‘The room was filled with No10 aides. A number of them were now also standing directly outside the room Sonia was in. Cummings did not go into the room but shouted loudly across it at the top of his voice, ‘Clare! Clare!’
‘Clare Brunton, who was kind of Dominic’s PA or secretary, appeared. ‘Can you get security? I want her escorted out immediately.’ Obviously, Sonia was shocked and at once asked him: ‘What is this regarding?’
‘Cummings then told the entire room full of aides to shush, twice, to ensure they were all watching and listening to him, then said in a very loud voice as he pointed at Sonia, ‘You’re fired. You aren’t working in here for one more minute. You can get your phone, coat, and go out of the door, now.’
‘Sonia was stunned but had just enough presence of mind to ask him again what this was all about. Obviously, she had no idea what she was being accused of. ‘I don’t know what I’m supposed to have done,’ she protested. He replied loudly: ‘You’re lying.’
‘He turned to the room and shouted: ‘This lady used to work for the Prime Minister, she no longer works for the Prime Minister.’ An armed police officer appeared to escort her out. Sonia was profoundly upset and pleaded: ‘I would like to know what I’ve done,’ but Cummings wouldn’t answer.’
Her firing was immediately briefed to the press. They were told it was for leaking information about the No Deal contingency plan should the UK have to leave the EU without a withdrawal agreement, though she had never had any access whatsoever to these discussions or papers.
The ﬁrst time serious alarm bells went off for him over Cummings was the sacking of Sonia Khan, Spad to the then Chancellor, Sajid Javid
The overall responsibility for cross-departmental contingency planning lay with Gove, and there had indeed been serious leaks. Questions were being asked in the Commons, an inquiry demanded.
‘There had been serious leaks, frequently and far too many,’ explained Moneypenny. ‘It was becoming very hot for someone in the No10 kitchen as the calls from MPs for a leak inquiry began with ferocity.’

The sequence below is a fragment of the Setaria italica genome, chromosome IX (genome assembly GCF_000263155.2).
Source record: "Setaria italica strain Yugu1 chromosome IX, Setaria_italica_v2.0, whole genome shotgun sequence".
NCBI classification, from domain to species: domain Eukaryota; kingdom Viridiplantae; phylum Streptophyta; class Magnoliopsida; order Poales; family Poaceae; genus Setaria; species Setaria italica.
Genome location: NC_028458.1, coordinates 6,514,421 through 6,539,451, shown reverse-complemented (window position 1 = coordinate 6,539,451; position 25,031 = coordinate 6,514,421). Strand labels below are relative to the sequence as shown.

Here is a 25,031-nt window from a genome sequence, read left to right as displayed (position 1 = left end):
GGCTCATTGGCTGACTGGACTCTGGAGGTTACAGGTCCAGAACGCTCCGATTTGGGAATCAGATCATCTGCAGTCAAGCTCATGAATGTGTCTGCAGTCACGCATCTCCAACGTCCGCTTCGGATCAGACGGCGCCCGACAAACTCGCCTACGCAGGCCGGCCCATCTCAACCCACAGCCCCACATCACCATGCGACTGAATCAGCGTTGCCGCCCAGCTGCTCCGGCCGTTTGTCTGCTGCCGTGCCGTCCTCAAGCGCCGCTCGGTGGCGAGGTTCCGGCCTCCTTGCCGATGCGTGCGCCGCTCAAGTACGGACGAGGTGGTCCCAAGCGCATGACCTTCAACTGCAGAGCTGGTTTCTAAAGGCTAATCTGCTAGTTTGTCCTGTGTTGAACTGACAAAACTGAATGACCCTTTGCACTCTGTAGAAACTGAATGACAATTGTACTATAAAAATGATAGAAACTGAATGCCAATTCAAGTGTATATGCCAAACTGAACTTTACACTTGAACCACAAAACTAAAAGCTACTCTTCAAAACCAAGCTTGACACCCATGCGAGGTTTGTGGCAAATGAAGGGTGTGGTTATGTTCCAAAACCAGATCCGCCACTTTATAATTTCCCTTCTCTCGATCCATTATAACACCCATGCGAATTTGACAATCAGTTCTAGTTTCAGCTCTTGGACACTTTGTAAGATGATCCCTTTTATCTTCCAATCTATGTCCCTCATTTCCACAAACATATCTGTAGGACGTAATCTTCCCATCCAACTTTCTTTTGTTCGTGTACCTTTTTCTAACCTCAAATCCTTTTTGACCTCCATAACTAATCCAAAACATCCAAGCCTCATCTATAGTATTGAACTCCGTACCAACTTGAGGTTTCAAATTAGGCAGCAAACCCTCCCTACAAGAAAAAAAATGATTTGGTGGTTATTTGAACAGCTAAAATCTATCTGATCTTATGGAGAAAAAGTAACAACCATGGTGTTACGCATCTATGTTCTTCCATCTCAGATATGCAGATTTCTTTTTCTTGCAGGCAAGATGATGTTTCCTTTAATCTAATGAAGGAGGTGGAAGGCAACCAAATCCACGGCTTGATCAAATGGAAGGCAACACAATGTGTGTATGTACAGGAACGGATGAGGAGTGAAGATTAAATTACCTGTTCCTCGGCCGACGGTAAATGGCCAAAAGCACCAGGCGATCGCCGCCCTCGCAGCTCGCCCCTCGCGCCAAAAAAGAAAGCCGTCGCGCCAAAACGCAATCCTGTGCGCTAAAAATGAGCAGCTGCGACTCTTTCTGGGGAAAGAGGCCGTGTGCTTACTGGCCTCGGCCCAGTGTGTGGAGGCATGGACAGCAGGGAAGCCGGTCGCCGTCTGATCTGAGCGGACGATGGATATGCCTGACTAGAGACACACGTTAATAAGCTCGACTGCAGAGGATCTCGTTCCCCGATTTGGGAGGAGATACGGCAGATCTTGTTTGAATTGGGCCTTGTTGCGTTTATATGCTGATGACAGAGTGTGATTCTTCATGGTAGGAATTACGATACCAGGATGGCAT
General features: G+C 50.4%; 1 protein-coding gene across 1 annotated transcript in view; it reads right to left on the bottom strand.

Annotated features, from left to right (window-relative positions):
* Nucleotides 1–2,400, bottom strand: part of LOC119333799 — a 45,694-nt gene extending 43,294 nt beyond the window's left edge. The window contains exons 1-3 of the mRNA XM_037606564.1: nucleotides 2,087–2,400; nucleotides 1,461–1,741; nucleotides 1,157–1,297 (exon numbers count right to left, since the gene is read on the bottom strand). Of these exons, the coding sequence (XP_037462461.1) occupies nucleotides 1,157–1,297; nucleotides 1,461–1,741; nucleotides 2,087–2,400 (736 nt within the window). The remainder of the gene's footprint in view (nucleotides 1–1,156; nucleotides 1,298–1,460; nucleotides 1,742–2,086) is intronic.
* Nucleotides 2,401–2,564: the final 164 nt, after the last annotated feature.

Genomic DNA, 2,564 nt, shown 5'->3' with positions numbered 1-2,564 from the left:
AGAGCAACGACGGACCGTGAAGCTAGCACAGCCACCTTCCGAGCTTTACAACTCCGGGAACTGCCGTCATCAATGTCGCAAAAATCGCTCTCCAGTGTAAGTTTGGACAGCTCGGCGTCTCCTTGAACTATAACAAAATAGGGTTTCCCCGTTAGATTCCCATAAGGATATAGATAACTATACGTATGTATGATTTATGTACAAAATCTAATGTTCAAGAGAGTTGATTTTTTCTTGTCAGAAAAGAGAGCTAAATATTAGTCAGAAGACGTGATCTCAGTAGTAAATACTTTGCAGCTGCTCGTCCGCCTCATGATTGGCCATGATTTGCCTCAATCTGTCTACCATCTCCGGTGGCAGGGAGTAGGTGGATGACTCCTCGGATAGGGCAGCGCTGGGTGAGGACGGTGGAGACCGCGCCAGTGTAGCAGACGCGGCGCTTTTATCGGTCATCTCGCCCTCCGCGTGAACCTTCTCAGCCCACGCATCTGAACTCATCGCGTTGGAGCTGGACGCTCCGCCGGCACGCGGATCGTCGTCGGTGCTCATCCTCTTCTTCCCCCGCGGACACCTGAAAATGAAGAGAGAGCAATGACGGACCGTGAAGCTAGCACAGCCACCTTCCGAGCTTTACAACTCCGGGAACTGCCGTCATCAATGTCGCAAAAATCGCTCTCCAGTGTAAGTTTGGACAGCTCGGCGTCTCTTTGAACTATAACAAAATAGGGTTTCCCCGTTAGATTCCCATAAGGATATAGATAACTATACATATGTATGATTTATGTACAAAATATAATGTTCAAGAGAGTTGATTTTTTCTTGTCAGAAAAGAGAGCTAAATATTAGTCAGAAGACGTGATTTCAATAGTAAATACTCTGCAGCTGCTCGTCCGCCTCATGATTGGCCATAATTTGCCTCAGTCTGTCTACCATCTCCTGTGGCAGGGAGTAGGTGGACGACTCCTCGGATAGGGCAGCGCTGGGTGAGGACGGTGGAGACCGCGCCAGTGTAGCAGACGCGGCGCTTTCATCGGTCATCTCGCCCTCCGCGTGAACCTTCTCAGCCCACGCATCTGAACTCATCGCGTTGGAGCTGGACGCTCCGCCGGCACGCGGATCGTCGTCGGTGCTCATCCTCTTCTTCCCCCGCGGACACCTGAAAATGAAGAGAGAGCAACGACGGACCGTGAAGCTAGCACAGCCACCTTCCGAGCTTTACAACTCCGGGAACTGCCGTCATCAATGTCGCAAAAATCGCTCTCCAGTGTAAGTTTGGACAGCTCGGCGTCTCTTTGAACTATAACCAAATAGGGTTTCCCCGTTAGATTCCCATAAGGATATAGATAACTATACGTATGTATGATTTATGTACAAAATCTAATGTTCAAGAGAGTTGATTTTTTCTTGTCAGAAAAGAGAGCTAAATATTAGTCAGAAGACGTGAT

‘Do you think they were using Sonia, sacking her in the way they did, in order to provide enough cover to remove the need for a Yellowhammer leak inquiry?’ I asked. [Operation Yellowhammer was the code name used by the Treasury for No Deal contingency planning.] ‘Was she a scapegoat for the leaker?’
Moneypenny responded without hesitation. ‘Of course, the demands from MPs for a leak inquiry stopped overnight. They had their culprit, or so they thought. Look, if they wanted to sack her, it could have been done without an audience, in an appropriate manner.
‘The intention was to make her sacking as high profile as possible, to get it out there all over the internet and the media and, of course, they were killing two birds with one stone because they knew Sajid Javid would resign in protest, as he was prone to do. They could push his buttons and get him to walk.
‘And what is as signiﬁcant as the actual sacking is what came after, when she decided to take legal action – the harassment, the stalking, the ﬁlming.
‘She was followed everywhere and had to call the police so many times, she was given a named officer to call.’
‘How did it end for Sonia?’ I asked.
‘She took them to court. They played very hard ball and settled just two days before the court case.
‘They knew they couldn’t win but it didn’t matter because it was the beginning of the end for Sajid. The first step in getting Rishi installed as Chancellor. A price worth paying.’